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Cubans take baby steps to reform — and hope they don't trip up

Image: A man looks for customers on his tricycle taxi in Havana
A man looks for customers on his tricycle taxi in Havana April 21, 2011. The recent Sixth Communist Party Congress endorsed more than 300 reforms to try to revitalize the Caribbean island's moribund Soviet-style economy, and elected a top party leadership with few new faces.  DESMOND BOYLAN / Reuters
/ Source: NBC News

You can sense change coming to Cuba, and it could be profound.

The country appears headed toward reforming an economic model that has dominated the island for more than half a century.

A recent four-day meeting of Cuba’s ruling Communist Party ratified a package of 300 economic reforms aimed at attracting foreign investment, diminishing government control over commerce, slashing public spending, handing over more land to private farmers and allowing more regular folks to open their own businesses.

For the first time in five decades, Cuban entrepreneurs can legally expand their family businesses – meaning hire other Cubans to work for them – and rent commercial properties.

The government also promises that regulations are being rewritten to allow Cubans to buy and sell homes – a big popular demand and a huge step away from the socialist idea that all property belongs to the state.

To many Americans, this looks like simple baby steps.

But for Cuba, the new measures could be life-changing – especially if, as some predict, changes in the laws governing trade and the market lead to political shifts as well.

“When people are no longer tethered to the government and work for themselves, they will have the freedom to think for themselves,” said a former Cuban history professor who is now an art dealer.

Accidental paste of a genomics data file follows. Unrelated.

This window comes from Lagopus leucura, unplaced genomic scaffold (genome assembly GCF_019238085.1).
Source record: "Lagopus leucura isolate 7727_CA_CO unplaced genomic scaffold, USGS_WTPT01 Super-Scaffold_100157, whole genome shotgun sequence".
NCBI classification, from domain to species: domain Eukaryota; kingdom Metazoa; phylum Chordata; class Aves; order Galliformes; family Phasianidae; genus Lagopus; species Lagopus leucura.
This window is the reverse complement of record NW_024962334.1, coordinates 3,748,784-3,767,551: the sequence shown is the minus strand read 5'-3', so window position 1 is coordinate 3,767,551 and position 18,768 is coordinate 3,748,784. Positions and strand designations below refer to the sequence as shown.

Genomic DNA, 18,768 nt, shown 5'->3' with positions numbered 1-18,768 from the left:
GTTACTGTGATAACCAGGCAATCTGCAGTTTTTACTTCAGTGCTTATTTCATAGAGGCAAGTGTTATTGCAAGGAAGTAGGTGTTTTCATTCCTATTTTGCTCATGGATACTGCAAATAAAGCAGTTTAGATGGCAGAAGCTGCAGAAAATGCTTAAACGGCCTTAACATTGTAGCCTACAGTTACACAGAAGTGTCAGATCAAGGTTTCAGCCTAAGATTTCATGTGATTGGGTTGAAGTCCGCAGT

Even retired CIA analyst Brian Latell, who has watched developments in Cuba for decades, said, “Revolutionary Cuba will never be the same."

Slideshow

The new Cuba

As Cuba marks the 50 anniversary of the Bay of Pigs, it is opening up economically and culturally – if not politically.

Naturally, there are some here as frightened by what lays ahead as those searching for a different way of life.

Americans may believe that most Cubans think alike, but society here is far from monolithic.

Like every other place on the planet, the island has skeptics and dreamers.

Mountain of laws
Some refuse to believe that this leopard can change its spots, that Cuba’s communist government and massive bureaucracy – with its mountain of laws that regulate all trade, public services and even private matters – will ever be able to let go of such all-consuming power.

There are also those who would prefer that the leopard not try to change its spots. Cuba’s political and economic model is all they know. Times are tough but that’s nothing new. At the moment, there’s food in the markets and the lights stay on.

A look at the life of the revolutionary leader.

And then there are those who stopped looking at the spots a long time ago. In the past they went to jail for showing initiative and bending the rules. Today, they are the admired entrepreneurs – with many achieving a standard of living miles above any professional employed by the state. These are the people trying to figure out how to work the system before a word is even written or the Cuban Parliament changes a law.

They are waiting for the Cuban government to catch up to them.

Msnbc.com is running a series of stories about how ordinary Cubans are dealing with new economic reforms in their island nation. Click here to read the first article: